In the wake of the deaths of two women who attended an electronic music festival in Pomona, the Los Angeles County Board of Supervisors voted Tuesday to convene a task force to re-examine health and safety guidelines for “raves” on county property.
Supervisors Hilda Solis and Michael Antonovich proposed the task force.
“No lives should be lost while attending any music event,” Solis said.
A ban is not out of the question. Solis, whose district includes Pomona, introduced a motion in August calling on the county to explore the possibility of banning electronic music festivals on county property and said Tuesday that possibility is still being investigated.
Her proposal came on the heels of the suspected drug-related deaths of Tracy Nguyen, 18, and Katie Dix, 19, who both attended the HARD Summer Music Festival at the Fairplex.
“While the board supports musical events in the county, what is of paramount importance is the health and safety of the youth attending these events,” Solis said.
Supervisor Michael Antonovich suggested that alcohol should be banned at such events.
The supervisors pointed out that this is not the first time a task force has been convened on the issue.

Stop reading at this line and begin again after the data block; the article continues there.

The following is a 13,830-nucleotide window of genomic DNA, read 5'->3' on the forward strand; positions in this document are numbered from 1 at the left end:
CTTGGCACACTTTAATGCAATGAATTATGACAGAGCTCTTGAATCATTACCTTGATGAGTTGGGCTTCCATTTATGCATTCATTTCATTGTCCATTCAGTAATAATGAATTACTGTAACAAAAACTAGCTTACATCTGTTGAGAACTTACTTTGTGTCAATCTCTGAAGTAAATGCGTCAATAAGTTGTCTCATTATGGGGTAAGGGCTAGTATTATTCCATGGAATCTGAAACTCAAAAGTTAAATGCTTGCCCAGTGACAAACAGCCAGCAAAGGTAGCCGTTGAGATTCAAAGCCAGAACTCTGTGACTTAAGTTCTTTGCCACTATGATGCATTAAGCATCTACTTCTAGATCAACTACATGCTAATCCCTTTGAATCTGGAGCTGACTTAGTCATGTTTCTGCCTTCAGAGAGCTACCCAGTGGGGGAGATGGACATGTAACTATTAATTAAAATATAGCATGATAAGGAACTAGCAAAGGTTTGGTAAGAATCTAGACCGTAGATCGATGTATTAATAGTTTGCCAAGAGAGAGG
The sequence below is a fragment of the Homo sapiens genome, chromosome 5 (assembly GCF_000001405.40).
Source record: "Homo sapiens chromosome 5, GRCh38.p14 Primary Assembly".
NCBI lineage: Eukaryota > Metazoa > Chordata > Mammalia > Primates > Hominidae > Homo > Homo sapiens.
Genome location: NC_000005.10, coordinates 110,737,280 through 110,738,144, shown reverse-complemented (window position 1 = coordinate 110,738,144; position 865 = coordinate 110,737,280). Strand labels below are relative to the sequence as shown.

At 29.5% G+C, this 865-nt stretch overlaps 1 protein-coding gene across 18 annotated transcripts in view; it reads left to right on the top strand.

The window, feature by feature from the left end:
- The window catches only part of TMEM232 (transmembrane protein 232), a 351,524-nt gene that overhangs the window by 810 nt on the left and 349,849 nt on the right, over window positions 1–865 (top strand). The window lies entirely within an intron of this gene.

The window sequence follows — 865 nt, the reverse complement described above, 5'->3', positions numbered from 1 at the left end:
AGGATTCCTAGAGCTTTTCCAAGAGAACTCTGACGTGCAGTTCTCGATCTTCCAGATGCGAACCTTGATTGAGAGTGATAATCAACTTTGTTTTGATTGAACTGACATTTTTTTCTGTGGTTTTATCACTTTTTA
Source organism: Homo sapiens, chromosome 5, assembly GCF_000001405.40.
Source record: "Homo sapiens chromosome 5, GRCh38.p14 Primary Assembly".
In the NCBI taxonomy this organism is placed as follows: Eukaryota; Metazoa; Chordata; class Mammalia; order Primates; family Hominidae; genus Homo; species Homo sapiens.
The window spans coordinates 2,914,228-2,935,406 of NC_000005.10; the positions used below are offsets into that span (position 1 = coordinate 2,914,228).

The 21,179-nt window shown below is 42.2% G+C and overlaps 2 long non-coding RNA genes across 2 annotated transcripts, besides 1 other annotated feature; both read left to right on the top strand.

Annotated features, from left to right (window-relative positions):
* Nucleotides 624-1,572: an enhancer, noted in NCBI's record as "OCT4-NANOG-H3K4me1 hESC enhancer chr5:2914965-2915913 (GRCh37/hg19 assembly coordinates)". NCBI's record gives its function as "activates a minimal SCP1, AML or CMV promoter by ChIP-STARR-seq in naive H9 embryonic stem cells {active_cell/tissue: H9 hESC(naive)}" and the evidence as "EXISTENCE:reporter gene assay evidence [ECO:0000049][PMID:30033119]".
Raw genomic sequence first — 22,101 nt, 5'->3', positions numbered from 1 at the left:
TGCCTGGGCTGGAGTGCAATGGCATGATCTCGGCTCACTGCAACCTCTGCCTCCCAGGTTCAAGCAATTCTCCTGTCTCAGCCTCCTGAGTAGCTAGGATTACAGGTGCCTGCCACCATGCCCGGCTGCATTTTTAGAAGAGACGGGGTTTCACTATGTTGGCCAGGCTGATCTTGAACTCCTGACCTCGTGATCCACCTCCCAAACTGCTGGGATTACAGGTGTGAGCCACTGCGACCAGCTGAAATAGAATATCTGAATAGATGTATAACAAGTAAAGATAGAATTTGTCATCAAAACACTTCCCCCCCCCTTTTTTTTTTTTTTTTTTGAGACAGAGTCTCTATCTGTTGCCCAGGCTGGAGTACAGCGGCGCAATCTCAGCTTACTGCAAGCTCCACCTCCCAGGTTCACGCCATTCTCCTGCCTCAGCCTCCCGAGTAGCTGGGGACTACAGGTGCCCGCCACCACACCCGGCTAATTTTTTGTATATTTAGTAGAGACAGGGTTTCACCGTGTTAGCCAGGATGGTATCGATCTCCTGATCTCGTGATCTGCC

In 2010, after 15-year-old Sasha Rodriguez died at the Electric Daisy Carnival at the Los Angeles Memorial Coliseum, a task force recommended a number of guidelines for raves. A state law in her name set restrictions for events at state-owned or operated facilities.
“The most recent deaths have confirmed that procedures stronger than ‘general policy direction’ are needed,” the motion by Solis and Antonovich reads. “Enforceable conditions and restrictions are required.”
Supervisor Mark Ridley-Thomas agreed, saying, “Frankly, I’ve seen enough.”
Concert promoter Live Nation canceled a planned Sept. 10 music festival at the Fairplex, a move announced by Solis last week.
Live Nation has also agreed to adhere to stepped-up security and attendance guidelines — including a 21-and-over age restriction — for a two- day concert planned at the Fairplex on Oct. 31 and Nov. 1.
For that event:
— attendance will be limited to 40,000 per day;
— only people at least 21 years old will be admitted;
— cooling stations, shaded areas, misting stations and the availability of free water will be increased;
— anti-drug messages will be distributed in consultation with county health officials;
— hours will be reduced;
— security and medical services will be increased; and
— parking fees will be included in the price of the ticket to protect surrounding neighborhoods.
A report back from the task force is expected in four months.
— City News Service
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